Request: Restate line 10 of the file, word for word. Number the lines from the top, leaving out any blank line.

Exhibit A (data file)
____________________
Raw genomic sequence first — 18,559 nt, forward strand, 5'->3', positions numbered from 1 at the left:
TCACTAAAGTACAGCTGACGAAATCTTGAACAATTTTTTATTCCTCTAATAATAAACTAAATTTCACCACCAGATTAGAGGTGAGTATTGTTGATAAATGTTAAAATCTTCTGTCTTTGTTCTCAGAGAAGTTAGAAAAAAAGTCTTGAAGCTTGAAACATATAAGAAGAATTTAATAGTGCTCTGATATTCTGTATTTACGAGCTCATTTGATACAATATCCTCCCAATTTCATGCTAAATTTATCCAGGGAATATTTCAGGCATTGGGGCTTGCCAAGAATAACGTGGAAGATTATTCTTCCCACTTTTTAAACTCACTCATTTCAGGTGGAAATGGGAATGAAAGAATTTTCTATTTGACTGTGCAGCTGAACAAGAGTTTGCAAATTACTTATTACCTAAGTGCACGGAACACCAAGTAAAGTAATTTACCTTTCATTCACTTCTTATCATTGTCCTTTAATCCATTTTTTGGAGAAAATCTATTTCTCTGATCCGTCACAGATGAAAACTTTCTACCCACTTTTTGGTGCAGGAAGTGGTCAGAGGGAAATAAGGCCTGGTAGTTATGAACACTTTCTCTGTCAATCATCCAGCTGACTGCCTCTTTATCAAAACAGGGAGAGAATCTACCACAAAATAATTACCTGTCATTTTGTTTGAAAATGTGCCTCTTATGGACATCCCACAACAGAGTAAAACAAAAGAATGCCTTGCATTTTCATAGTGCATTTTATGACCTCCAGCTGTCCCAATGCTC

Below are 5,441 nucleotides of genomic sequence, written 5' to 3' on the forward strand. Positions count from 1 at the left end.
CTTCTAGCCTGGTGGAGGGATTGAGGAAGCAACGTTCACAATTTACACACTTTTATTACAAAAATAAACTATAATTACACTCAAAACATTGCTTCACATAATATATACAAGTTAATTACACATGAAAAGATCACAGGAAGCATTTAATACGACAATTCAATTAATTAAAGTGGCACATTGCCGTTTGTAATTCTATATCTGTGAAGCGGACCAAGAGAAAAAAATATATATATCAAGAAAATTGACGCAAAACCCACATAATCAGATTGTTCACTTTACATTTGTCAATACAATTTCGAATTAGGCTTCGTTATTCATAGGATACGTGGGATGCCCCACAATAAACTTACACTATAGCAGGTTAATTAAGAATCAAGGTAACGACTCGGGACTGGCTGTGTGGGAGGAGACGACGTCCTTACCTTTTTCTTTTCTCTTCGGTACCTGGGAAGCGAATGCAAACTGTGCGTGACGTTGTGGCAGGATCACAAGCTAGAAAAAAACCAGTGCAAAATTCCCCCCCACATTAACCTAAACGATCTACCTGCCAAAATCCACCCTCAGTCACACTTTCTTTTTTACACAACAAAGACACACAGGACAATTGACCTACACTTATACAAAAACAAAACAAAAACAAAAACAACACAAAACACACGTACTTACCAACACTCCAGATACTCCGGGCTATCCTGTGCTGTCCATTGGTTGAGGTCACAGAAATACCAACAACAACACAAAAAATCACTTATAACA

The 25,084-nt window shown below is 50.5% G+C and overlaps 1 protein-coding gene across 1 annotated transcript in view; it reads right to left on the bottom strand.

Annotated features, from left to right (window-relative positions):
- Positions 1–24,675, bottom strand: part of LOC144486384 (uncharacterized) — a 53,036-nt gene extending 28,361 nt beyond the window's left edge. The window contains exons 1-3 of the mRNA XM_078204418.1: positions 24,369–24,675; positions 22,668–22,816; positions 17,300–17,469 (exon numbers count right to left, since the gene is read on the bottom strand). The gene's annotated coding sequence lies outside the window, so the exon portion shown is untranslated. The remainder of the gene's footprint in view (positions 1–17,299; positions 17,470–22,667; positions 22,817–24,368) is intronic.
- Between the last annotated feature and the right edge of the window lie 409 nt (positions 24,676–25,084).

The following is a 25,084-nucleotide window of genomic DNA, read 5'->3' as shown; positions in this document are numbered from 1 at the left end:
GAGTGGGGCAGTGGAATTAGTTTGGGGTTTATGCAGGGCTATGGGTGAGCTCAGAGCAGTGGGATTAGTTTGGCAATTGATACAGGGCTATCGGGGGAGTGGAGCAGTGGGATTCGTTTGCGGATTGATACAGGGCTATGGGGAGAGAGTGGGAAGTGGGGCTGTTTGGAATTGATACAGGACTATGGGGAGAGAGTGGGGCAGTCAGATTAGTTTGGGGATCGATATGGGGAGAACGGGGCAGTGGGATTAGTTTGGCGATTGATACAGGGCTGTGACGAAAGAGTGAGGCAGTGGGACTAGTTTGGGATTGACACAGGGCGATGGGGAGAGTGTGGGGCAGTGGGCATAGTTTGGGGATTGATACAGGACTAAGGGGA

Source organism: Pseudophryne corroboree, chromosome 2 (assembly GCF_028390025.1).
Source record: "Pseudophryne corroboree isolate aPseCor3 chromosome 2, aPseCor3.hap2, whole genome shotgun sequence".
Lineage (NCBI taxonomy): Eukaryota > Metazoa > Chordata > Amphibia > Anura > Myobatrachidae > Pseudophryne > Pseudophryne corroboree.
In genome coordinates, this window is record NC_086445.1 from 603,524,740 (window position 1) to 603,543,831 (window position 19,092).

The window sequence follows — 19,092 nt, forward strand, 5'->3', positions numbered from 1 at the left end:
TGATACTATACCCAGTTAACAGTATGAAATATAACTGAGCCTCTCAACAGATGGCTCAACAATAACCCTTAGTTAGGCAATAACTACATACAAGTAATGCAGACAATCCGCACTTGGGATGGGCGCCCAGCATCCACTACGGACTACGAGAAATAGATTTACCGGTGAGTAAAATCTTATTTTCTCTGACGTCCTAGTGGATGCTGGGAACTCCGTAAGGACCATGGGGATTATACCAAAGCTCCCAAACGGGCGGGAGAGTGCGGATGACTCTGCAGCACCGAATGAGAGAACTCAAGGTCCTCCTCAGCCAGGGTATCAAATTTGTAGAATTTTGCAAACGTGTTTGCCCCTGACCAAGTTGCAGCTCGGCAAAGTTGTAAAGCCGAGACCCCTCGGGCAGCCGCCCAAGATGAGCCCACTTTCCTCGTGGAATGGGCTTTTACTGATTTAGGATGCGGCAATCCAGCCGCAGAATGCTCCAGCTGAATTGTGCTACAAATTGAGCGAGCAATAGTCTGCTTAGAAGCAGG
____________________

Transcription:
GAGTGGGGCAGTGGAATTAGTTTGGGGTTTATGCAGGGCTATGGGTGAGCTCAGAGCAGTGGGATTAGTTTGGCAATTGATACAGGGCTATCGGGGGAGTGGAGCAGTGGGATTCGTTTGCGGATTGATACAGGGCTATGGGGAGAGAGTGGGAAGTGGGGCTGTTTGGAATTGATACAGGACTATGGGGAGAGAGTGGGGCAGTCAGATTAGTTTGGGGATCGATATGGGGAGAACGGGGCAGTGGGATTAGTTTGGCGATTGATACAGGGCTGTGACGAAAGAGTGAGGCAGTGGGACTAGTTTGGGATTGACACAGGGCGATGGGGAGAGTGTGGGGCAGTGGGCATAGTTTGGGGATTGATACAGGACTAAGGGGA